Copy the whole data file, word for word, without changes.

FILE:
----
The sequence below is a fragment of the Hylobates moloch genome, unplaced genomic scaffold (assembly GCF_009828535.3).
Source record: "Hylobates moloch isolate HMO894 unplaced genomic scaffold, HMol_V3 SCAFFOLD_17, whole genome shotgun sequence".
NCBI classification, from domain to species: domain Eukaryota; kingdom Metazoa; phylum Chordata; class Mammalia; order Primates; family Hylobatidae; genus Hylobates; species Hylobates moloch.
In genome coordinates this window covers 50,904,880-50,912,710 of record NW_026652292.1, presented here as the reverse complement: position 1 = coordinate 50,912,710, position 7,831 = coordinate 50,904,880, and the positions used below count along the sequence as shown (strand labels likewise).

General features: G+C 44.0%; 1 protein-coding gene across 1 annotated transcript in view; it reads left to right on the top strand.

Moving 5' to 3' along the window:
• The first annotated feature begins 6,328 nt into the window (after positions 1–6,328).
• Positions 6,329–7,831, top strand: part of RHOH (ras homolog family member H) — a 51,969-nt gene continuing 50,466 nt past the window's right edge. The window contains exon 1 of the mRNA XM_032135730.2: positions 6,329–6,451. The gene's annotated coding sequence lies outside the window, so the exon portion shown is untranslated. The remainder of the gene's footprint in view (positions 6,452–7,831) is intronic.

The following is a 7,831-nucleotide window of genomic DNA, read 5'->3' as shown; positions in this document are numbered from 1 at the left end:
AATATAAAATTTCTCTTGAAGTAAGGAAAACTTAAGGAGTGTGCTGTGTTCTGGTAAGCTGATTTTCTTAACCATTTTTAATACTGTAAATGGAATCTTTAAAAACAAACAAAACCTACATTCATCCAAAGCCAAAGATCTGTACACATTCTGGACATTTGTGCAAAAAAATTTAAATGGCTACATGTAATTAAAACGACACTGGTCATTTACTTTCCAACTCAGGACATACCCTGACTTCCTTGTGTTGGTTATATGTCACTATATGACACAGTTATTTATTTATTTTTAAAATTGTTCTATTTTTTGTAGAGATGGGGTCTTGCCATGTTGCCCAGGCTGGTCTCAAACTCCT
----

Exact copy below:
The sequence below is a fragment of the Hylobates moloch genome, unplaced genomic scaffold (assembly GCF_009828535.3).
Source record: "Hylobates moloch isolate HMO894 unplaced genomic scaffold, HMol_V3 SCAFFOLD_17, whole genome shotgun sequence".
NCBI classification, from domain to species: domain Eukaryota; kingdom Metazoa; phylum Chordata; class Mammalia; order Primates; family Hylobatidae; genus Hylobates; species Hylobates moloch.
In genome coordinates this window covers 50,904,880-50,912,710 of record NW_026652292.1, presented here as the reverse complement: position 1 = coordinate 50,912,710, position 7,831 = coordinate 50,904,880, and the positions used below count along the sequence as shown (strand labels likewise).

General features: G+C 44.0%; 1 protein-coding gene across 1 annotated transcript in view; it reads left to right on the top strand.

Moving 5' to 3' along the window:
• The first annotated feature begins 6,328 nt into the window (after positions 1–6,328).
• Positions 6,329–7,831, top strand: part of RHOH (ras homolog family member H) — a 51,969-nt gene continuing 50,466 nt past the window's right edge. The window contains exon 1 of the mRNA XM_032135730.2: positions 6,329–6,451. The gene's annotated coding sequence lies outside the window, so the exon portion shown is untranslated. The remainder of the gene's footprint in view (positions 6,452–7,831) is intronic.

The following is a 7,831-nucleotide window of genomic DNA, read 5'->3' as shown; positions in this document are numbered from 1 at the left end:
AATATAAAATTTCTCTTGAAGTAAGGAAAACTTAAGGAGTGTGCTGTGTTCTGGTAAGCTGATTTTCTTAACCATTTTTAATACTGTAAATGGAATCTTTAAAAACAAACAAAACCTACATTCATCCAAAGCCAAAGATCTGTACACATTCTGGACATTTGTGCAAAAAAATTTAAATGGCTACATGTAATTAAAACGACACTGGTCATTTACTTTCCAACTCAGGACATACCCTGACTTCCTTGTGTTGGTTATATGTCACTATATGACACAGTTATTTATTTATTTTTAAAATTGTTCTATTTTTTGTAGAGATGGGGTCTTGCCATGTTGCCCAGGCTGGTCTCAAACTCCT